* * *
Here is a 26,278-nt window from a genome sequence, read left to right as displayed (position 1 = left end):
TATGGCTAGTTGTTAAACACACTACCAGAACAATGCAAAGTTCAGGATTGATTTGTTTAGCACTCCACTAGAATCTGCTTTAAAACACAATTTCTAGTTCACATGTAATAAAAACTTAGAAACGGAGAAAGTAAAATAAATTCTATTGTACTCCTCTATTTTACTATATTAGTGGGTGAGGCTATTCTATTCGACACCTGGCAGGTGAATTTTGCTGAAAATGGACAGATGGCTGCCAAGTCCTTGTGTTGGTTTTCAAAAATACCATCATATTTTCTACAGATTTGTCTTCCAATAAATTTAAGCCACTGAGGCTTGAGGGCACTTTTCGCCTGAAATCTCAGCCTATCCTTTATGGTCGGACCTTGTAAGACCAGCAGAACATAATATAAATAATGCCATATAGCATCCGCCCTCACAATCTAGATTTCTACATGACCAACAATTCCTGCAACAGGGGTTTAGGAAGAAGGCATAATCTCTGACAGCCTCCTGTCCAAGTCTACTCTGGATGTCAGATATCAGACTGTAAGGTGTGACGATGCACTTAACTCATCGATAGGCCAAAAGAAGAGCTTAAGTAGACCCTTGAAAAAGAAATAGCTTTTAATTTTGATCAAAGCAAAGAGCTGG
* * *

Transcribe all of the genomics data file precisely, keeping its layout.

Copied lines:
Here is a 26,278-nt window from a genome sequence, read left to right as displayed (position 1 = left end):
TATGGCTAGTTGTTAAACACACTACCAGAACAATGCAAAGTTCAGGATTGATTTGTTTAGCACTCCACTAGAATCTGCTTTAAAACACAATTTCTAGTTCACATGTAATAAAAACTTAGAAACGGAGAAAGTAAAATAAATTCTATTGTACTCCTCTATTTTACTATATTAGTGGGTGAGGCTATTCTATTCGACACCTGGCAGGTGAATTTTGCTGAAAATGGACAGATGGCTGCCAAGTCCTTGTGTTGGTTTTCAAAAATACCATCATATTTTCTACAGATTTGTCTTCCAATAAATTTAAGCCACTGAGGCTTGAGGGCACTTTTCGCCTGAAATCTCAGCCTATCCTTTATGGTCGGACCTTGTAAGACCAGCAGAACATAATATAAATAATGCCATATAGCATCCGCCCTCACAATCTAGATTTCTACATGACCAACAATTCCTGCAACAGGGGTTTAGGAAGAAGGCATAATCTCTGACAGCCTCCTGTCCAAGTCTACTCTGGATGTCAGATATCAGACTGTAAGGTGTGACGATGCACTTAACTCATCGATAGGCCAAAAGAAGAGCTTAAGTAGACCCTTGAAAAAGAAATAGCTTTTAATTTTGATCAAAGCAAAGAGCTGG